Organized Labor can have significant influence on training, worker recruitment, retention, and contracts. If they play a role in your region and/or target industry, a labor representative should be included as a partner.

Human Service Agencies

Human Service Agencies are increasingly a critical partner in local efforts to transition workers into training and job advancement opportunities. Sector initiatives often address labor shortages of entry-level workers, or discover a need to “backfill” entry-level positions after removing previously identified bottlenecks of incumbent worker advancement. For these reasons, the human service sector becomes important to provide support services and resources to low-income, low-skilled worker populations as they upgrade their skills and secure jobs.

Community- or Faith-based Organizations

Community- or Faith-based Organizations exist in many forms, and depending on their mission could be an invaluable partner in a sector partnership. This might include, for example, a private foundation or a non-profit organization that targets a certain population of workers. They can bring valuable knowledge about the particular needs of worker populations.

Local and State Elected Officials

Local and state elected officials often have a deep interest in supporting a particular industry or worker constituency group. Fully engaging them as a partner in the initiative’s development, or keeping them fully informed are both advantageous to the sector initiative’s success.

Others

Other entities, depending on the needs of the industry, should be considered. Some sector initiatives involve transportation and housing agencies, for example.

Characteristics of Members

In addition to the above categories of partners, a convener may want to consider the following mix of characteristics and individuals in the partnership:

Influencers

Regardless of what category of member they fit into, in any region there are specific individuals who will be important to engage, because they have the power to influence others. These include “do-ers” – people with a reputation for getting things done, “naysayers” – people who will rally others against the partnership if they are not brought on board, and “politicos” – those with formal or informal political influence who can garner support for your work.

Resources

Partnerships need information. Consider bringing on board individuals or entities who can help provide and make meaning of information and data. These include organizations that specialize in data and analysis generally and also subject matter/ industry experts. Many partnerships have engaged retired industry leaders who have substantial knowledge and experience. These individuals can act as a strong but unbiased resource for the partnership.

Decision-Makers

Across categories, think about the presence of decision-makers or at least those who have the ear of decision-makers in their organization. It doesn’t matter how many great ideas your partnership comes up with if there’s a lack of authority to put those plans into action.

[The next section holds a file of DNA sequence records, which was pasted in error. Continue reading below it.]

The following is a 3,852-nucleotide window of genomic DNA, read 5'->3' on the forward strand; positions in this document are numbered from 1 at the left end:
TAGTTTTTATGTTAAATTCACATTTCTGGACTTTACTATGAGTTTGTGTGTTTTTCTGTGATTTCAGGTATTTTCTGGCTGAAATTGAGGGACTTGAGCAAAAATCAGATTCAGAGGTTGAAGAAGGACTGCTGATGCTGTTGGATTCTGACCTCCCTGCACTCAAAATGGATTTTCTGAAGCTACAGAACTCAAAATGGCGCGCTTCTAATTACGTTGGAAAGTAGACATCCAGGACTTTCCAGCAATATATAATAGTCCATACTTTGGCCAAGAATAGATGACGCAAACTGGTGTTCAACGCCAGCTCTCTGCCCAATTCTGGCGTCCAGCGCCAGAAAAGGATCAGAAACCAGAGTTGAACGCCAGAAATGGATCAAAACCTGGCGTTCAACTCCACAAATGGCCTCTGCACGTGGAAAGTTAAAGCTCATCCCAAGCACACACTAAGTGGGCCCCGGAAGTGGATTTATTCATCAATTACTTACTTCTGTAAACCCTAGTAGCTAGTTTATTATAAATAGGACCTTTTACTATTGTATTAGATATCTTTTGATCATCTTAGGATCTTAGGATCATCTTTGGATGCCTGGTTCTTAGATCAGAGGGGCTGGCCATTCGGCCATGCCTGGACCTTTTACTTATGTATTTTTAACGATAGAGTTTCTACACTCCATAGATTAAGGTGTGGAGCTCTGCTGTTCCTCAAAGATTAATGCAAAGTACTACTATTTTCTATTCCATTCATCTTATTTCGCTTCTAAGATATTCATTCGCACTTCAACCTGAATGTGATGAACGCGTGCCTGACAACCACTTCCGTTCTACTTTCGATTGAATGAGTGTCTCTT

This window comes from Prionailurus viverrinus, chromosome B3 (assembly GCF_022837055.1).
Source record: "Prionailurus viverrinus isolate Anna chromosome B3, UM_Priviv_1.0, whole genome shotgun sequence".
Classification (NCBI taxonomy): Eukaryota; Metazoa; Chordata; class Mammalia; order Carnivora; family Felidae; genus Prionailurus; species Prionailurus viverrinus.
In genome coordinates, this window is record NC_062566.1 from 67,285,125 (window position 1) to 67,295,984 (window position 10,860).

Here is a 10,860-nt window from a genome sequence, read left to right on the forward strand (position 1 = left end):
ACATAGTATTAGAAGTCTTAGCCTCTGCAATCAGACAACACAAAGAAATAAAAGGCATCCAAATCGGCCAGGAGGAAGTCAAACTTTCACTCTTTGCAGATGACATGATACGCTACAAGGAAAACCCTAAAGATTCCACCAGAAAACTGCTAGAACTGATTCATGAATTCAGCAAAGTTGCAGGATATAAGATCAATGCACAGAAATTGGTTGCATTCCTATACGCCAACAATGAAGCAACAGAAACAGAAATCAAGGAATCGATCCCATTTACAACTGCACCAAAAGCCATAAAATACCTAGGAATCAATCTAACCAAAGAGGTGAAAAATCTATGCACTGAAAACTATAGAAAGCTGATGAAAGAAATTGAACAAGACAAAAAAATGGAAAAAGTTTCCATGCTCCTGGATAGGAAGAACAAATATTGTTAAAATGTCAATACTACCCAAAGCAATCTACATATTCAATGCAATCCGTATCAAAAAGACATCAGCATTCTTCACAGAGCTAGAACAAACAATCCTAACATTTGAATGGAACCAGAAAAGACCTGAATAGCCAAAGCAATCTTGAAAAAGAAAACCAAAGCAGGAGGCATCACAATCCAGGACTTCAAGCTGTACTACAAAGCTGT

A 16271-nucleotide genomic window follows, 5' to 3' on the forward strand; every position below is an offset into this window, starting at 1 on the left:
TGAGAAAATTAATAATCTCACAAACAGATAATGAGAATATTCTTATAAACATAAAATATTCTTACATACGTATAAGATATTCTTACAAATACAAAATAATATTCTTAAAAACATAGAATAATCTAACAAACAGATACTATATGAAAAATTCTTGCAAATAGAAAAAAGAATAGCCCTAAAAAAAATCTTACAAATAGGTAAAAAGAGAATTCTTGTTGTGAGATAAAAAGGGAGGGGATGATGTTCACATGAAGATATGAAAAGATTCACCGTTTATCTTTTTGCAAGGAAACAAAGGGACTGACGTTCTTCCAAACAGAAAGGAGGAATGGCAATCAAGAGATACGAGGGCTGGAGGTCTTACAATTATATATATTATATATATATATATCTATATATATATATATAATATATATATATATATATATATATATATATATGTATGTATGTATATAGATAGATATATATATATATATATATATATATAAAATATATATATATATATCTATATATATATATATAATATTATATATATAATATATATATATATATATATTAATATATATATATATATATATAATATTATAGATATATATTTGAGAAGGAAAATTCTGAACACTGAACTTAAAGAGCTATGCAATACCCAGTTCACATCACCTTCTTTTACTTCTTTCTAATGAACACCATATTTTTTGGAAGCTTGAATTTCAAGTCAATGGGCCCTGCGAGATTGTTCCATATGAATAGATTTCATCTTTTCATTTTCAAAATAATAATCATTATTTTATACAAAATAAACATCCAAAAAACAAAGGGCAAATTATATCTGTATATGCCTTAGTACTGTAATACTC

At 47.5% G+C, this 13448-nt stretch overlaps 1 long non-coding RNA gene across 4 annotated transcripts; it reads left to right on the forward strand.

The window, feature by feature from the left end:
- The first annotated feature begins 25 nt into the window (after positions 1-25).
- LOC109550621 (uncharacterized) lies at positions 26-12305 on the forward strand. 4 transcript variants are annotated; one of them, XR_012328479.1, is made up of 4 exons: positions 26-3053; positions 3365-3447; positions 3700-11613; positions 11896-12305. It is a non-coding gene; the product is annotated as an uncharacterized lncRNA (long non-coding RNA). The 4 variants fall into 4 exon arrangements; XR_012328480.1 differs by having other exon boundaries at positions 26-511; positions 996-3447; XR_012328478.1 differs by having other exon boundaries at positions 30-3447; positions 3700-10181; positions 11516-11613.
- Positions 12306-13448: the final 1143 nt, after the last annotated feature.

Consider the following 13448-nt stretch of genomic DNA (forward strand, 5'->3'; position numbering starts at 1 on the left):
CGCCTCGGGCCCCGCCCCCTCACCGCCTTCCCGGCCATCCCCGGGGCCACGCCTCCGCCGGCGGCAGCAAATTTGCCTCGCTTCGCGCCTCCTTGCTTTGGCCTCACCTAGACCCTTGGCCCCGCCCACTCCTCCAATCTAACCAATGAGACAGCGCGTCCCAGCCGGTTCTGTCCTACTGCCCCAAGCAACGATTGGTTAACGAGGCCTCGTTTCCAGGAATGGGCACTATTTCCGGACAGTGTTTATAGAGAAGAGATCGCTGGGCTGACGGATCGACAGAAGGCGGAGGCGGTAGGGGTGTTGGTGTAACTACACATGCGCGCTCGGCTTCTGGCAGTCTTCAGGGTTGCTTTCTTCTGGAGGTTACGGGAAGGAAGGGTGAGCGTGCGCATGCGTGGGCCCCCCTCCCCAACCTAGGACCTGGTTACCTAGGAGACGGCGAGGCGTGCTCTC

Step Three: Engage and Enlist Partners and Employers

An intermediary should consider how and why the many and diverse partners are recruited. In all initial communications, share the purpose of the initiative. Provide an overview of the life cycle of a sector initiative. Explain why their participation is critical, and how their organization can benefit from participating (Sample Handout - What a Partnership Can Do For You). Be clear about partner roles and responsibilities.

Remember that employer engagement must start early, and can take different forms depending on existing relationships with employers, their knowledge of public workforce or education systems, the level of “pain” they may be feeling with their current workforce challenges, or other factors. It also takes time, and should not be rushed. (Rules of Thumb for Engaging Employers)

One of the most important success factors for a sector partner is a strong understanding of the industry, how it works, its needs and priorities, and future trends (see Chapter 2 for more on secondary and primary data sources). Conveners should use a variety of methods to build their knowledge of the industry and connect with employers.

The most important method will be talking to representatives of the target industry one-on-one.

But they may also want to:

  • Attend trade association meetings or trade shows related to the industry
  • Arrange tours of key companies in the industry
  • Talk to union leadership or attend one of their meetings
  • Attend public policy or community meetings that affect the target industry
  • Consider holding in Industry meeting or similar event

All of these methods serve at least two purposes: first, to engage employers and stakeholders; and second, to gather important information about the industry, its needs, and resources available to meet those needs. They also serve to build momentum in preparation for the first planning meetings of the partnership.

For more ideas on enlisting and engaging employer partners, check out this video.

Convening Employers: What’s in a Name?

The ability to convene employers may often hinge on the level of information and authority you seek (CEO, Human Resource Director, Front-Line Manager, or Line Worker.) As important is the expectation you set for the meeting. Consider that words can have a lot of meaning. Inviting employers to a “Summit” may indicate to that employer that they will be meeting with the highest levels of government; if that is not true the employer may be disappointed and feel as though they were misled. Consider some of these terms, often used interchangeably, and the meanings they tend to impart: